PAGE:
Online shopping? Better be wary, Singapore recorded 911 e-commerce scams in 2017

Most cases are reportedly coming from customer-to-customer platform Carousell.

As the year has finally come to its holiday and shopping season, authorities have warned Singaporeans who are fond of buying things over the internet. A great number of online scam cases have already been recorded during the first half of 2017.

A total of 911 reported e-commerce frauds have taken place from January to June and most of them happened on Carousell, the National Crime Prevention Council (NCPC) reveals. In its new information drive, authorities are encouraging online shoppers to take double precaution when making purchases and to guard themselves against malicious cybercriminals.

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The popularity of e-commerce normally skyrockets during the last few months of the year. In 2016, 571 online scams were reported from October to December which is higher as opposed to 499 from July to September and 549 from April to June. In 2015, 663 malicious cases of online scheming were reported from the final quarter, 448 in the third quarter and 566 in the second quarter.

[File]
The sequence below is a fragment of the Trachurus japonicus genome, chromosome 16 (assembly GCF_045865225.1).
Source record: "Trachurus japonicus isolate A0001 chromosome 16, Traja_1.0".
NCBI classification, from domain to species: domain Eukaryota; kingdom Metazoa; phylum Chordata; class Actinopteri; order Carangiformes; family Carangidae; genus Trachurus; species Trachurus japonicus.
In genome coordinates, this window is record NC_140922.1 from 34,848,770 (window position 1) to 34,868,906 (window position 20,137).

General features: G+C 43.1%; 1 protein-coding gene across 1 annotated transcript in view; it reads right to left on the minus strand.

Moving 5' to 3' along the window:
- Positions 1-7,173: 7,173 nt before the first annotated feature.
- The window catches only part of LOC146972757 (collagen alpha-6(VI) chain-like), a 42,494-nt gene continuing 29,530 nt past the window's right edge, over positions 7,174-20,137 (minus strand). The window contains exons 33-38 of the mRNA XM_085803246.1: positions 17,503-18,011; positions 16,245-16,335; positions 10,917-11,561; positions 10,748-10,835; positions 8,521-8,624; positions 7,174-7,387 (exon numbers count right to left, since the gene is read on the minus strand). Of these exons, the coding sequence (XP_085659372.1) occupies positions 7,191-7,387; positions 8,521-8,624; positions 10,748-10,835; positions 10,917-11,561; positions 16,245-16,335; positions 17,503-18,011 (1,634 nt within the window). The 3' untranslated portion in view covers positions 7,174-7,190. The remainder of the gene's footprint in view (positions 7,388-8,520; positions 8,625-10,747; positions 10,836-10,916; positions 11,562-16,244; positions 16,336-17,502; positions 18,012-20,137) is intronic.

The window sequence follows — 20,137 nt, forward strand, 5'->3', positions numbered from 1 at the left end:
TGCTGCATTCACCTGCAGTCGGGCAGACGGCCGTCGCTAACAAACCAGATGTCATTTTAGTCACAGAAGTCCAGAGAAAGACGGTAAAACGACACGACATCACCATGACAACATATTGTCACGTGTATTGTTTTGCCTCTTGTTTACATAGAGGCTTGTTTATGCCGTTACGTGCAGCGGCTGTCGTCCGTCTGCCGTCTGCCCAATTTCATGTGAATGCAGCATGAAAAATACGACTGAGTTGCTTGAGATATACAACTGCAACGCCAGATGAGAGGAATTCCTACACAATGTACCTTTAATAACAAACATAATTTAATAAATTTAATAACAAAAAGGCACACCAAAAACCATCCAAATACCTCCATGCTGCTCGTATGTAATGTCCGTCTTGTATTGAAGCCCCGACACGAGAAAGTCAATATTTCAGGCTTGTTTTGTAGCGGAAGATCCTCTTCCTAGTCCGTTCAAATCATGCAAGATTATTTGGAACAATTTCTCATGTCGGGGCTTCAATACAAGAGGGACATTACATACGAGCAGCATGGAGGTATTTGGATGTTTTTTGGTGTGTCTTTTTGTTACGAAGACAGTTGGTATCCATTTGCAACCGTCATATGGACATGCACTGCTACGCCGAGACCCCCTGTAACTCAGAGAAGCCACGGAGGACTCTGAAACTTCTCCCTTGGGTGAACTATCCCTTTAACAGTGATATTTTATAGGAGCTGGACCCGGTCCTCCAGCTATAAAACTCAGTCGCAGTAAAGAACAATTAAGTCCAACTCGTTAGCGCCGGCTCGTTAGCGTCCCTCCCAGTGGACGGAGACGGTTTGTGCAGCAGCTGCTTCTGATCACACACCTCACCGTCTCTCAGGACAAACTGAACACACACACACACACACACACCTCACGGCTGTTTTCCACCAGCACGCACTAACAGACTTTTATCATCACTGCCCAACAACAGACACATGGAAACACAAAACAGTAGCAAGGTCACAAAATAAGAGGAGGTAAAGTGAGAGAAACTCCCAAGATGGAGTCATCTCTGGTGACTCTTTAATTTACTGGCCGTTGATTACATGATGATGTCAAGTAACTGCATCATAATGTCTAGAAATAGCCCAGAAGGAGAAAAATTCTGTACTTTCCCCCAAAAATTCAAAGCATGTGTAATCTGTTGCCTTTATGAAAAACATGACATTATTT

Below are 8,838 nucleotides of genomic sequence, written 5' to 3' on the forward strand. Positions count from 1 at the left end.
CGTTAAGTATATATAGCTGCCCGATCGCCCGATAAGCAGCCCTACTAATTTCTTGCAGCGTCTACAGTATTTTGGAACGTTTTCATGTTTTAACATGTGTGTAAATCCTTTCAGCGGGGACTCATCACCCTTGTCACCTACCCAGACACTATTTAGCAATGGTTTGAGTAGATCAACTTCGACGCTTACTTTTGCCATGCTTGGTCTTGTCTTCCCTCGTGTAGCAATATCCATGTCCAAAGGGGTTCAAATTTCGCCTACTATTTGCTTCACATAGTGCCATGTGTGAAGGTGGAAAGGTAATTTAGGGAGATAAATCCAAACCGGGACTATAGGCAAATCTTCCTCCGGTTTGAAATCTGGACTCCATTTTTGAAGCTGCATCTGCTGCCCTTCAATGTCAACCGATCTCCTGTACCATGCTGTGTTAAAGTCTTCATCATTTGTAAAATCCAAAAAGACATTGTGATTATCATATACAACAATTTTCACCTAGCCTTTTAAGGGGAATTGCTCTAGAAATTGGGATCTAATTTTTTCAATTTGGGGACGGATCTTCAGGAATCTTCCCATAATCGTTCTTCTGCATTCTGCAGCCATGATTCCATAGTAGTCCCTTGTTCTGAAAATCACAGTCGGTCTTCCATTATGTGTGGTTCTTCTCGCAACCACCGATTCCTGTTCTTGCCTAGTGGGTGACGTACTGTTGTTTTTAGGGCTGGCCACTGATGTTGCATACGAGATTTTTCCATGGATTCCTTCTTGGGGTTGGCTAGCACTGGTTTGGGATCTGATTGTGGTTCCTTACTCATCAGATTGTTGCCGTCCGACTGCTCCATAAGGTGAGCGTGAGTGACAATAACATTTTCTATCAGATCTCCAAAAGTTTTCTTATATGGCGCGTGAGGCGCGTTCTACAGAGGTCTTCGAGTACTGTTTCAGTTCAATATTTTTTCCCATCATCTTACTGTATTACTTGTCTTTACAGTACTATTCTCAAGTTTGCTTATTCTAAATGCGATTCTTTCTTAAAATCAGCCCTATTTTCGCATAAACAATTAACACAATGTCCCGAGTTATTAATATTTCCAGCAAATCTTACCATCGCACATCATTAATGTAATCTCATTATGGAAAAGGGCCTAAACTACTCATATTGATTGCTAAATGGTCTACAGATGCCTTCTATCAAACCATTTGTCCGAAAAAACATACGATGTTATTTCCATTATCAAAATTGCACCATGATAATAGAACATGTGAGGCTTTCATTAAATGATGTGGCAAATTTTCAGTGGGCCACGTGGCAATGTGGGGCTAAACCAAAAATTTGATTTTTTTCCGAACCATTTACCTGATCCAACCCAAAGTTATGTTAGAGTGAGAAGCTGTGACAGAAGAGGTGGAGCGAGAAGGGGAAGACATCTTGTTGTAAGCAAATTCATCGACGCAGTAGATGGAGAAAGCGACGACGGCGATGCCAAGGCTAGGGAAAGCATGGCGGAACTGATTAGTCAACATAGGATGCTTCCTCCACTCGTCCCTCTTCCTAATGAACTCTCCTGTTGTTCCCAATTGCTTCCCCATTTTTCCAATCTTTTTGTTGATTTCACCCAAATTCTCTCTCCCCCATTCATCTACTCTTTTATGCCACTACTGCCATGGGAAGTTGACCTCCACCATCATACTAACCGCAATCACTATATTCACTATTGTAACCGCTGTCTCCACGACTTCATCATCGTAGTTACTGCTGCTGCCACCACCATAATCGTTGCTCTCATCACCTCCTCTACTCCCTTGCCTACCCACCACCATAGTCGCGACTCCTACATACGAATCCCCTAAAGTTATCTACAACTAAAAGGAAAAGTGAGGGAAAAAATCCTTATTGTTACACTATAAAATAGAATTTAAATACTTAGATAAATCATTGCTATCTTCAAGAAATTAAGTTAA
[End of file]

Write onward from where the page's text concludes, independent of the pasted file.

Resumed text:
In an effort to avoid these incidents in 2017, NCPC has launched its new crime prevention campaign aiming to help Singaporeans become more informed of the risks, especially when it comes to online shopping.

NCPC chairman Tan Kian said at the campaign launch at Chinatown Point that people tend to be laxer during the festive days of the year since they are busy.

"Today, eight out of 10 Singaporeans access the Internet, spending an average of two hours on social media daily. We also spend more time buying things online," says Tan. "But technology is a double-edged sword, bringing about both convenience and threats."

Tan stressed that a total of S$690,000 have already been lost to online shopping scams in the first six months of 2017.

As part of the campaign, street actors will be deployed around Singapore starting December 9 to play as scammers in hopes to teach passersby how to spot online frauds. Police will also be deploying more officers around the city-state, both in uniform and in plainclothes.